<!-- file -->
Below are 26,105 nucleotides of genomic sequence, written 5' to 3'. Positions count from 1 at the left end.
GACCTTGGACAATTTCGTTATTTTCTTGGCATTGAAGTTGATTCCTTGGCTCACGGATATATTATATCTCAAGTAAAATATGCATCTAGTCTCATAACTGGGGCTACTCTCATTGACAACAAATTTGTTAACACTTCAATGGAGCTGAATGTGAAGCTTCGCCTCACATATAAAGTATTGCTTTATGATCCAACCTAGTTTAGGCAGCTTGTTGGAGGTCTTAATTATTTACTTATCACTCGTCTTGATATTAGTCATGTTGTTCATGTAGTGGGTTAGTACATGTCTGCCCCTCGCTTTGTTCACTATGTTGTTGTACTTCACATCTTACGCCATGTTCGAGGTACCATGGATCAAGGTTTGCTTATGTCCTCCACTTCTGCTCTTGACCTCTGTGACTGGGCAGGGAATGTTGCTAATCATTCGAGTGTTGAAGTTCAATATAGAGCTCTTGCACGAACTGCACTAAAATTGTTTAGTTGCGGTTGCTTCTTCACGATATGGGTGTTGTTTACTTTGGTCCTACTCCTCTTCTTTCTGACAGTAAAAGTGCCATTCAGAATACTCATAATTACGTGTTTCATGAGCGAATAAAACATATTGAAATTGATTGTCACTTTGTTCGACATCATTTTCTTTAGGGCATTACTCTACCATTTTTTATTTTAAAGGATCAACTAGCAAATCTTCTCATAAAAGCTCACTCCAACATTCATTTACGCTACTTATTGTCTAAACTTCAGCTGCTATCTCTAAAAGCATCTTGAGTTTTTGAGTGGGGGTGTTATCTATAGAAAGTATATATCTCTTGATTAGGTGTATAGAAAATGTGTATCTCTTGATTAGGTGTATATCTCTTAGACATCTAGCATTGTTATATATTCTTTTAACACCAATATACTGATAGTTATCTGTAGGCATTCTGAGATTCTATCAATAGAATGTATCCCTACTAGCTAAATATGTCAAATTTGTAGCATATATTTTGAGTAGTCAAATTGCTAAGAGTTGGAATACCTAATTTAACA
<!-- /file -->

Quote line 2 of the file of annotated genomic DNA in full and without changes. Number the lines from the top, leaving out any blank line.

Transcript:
GACCTTGGACAATTTCGTTATTTTCTTGGCATTGAAGTTGATTCCTTGGCTCACGGATATATTATATCTCAAGTAAAATATGCATCTAGTCTCATAACTGGGGCTACTCTCATTGACAACAAATTTGTTAACACTTCAATGGAGCTGAATGTGAAGCTTCGCCTCACATATAAAGTATTGCTTTATGATCCAACCTAGTTTAGGCAGCTTGTTGGAGGTCTTAATTATTTACTTATCACTCGTCTTGATATTAGTCATGTTGTTCATGTAGTGGGTTAGTACATGTCTGCCCCTCGCTTTGTTCACTATGTTGTTGTACTTCACATCTTACGCCATGTTCGAGGTACCATGGATCAAGGTTTGCTTATGTCCTCCACTTCTGCTCTTGACCTCTGTGACTGGGCAGGGAATGTTGCTAATCATTCGAGTGTTGAAGTTCAATATAGAGCTCTTGCACGAACTGCACTAAAATTGTTTAGTTGCGGTTGCTTCTTCACGATATGGGTGTTGTTTACTTTGGTCCTACTCCTCTTCTTTCTGACAGTAAAAGTGCCATTCAGAATACTCATAATTACGTGTTTCATGAGCGAATAAAACATATTGAAATTGATTGTCACTTTGTTCGACATCATTTTCTTTAGGGCATTACTCTACCATTTTTTATTTTAAAGGATCAACTAGCAAATCTTCTCATAAAAGCTCACTCCAACATTCATTTACGCTACTTATTGTCTAAACTTCAGCTGCTATCTCTAAAAGCATCTTGAGTTTTTGAGTGGGGGTGTTATCTATAGAAAGTATATATCTCTTGATTAGGTGTATAGAAAATGTGTATCTCTTGATTAGGTGTATATCTCTTAGACATCTAGCATTGTTATATATTCTTTTAACACCAATATACTGATAGTTATCTGTAGGCATTCTGAGATTCTATCAATAGAATGTATCCCTACTAGCTAAATATGTCAAATTTGTAGCATATATTTTGAGTAGTCAAATTGCTAAGAGTTGGAATACCTAATTTAACA